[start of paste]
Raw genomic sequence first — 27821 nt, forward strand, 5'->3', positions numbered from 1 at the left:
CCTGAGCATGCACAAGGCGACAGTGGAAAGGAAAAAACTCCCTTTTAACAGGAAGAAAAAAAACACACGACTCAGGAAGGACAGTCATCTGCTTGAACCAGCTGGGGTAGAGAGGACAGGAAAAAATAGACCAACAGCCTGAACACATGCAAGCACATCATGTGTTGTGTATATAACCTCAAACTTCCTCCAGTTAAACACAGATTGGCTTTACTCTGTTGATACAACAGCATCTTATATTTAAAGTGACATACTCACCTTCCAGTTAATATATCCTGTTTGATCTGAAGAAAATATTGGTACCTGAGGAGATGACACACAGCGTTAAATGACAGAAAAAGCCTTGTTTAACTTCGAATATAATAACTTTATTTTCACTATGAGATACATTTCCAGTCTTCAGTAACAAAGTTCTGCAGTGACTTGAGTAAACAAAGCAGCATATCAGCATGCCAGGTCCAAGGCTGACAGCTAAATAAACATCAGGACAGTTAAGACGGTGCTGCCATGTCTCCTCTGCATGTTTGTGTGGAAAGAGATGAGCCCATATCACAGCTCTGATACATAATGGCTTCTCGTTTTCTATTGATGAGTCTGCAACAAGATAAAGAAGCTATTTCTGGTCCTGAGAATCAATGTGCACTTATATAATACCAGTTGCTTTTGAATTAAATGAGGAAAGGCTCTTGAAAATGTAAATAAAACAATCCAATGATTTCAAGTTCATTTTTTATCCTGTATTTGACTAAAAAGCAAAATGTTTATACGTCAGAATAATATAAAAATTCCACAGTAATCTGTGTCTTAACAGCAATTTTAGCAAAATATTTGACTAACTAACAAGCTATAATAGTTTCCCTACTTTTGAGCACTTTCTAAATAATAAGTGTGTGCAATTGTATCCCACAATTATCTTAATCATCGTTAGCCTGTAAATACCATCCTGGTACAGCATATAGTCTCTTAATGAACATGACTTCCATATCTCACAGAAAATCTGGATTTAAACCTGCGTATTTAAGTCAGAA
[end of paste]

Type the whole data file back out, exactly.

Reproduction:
Raw genomic sequence first — 27821 nt, forward strand, 5'->3', positions numbered from 1 at the left:
CCTGAGCATGCACAAGGCGACAGTGGAAAGGAAAAAACTCCCTTTTAACAGGAAGAAAAAAAACACACGACTCAGGAAGGACAGTCATCTGCTTGAACCAGCTGGGGTAGAGAGGACAGGAAAAAATAGACCAACAGCCTGAACACATGCAAGCACATCATGTGTTGTGTATATAACCTCAAACTTCCTCCAGTTAAACACAGATTGGCTTTACTCTGTTGATACAACAGCATCTTATATTTAAAGTGACATACTCACCTTCCAGTTAATATATCCTGTTTGATCTGAAGAAAATATTGGTACCTGAGGAGATGACACACAGCGTTAAATGACAGAAAAAGCCTTGTTTAACTTCGAATATAATAACTTTATTTTCACTATGAGATACATTTCCAGTCTTCAGTAACAAAGTTCTGCAGTGACTTGAGTAAACAAAGCAGCATATCAGCATGCCAGGTCCAAGGCTGACAGCTAAATAAACATCAGGACAGTTAAGACGGTGCTGCCATGTCTCCTCTGCATGTTTGTGTGGAAAGAGATGAGCCCATATCACAGCTCTGATACATAATGGCTTCTCGTTTTCTATTGATGAGTCTGCAACAAGATAAAGAAGCTATTTCTGGTCCTGAGAATCAATGTGCACTTATATAATACCAGTTGCTTTTGAATTAAATGAGGAAAGGCTCTTGAAAATGTAAATAAAACAATCCAATGATTTCAAGTTCATTTTTTATCCTGTATTTGACTAAAAAGCAAAATGTTTATACGTCAGAATAATATAAAAATTCCACAGTAATCTGTGTCTTAACAGCAATTTTAGCAAAATATTTGACTAACTAACAAGCTATAATAGTTTCCCTACTTTTGAGCACTTTCTAAATAATAAGTGTGTGCAATTGTATCCCACAATTATCTTAATCATCGTTAGCCTGTAAATACCATCCTGGTACAGCATATAGTCTCTTAATGAACATGACTTCCATATCTCACAGAAAATCTGGATTTAAACCTGCGTATTTAAGTCAGAA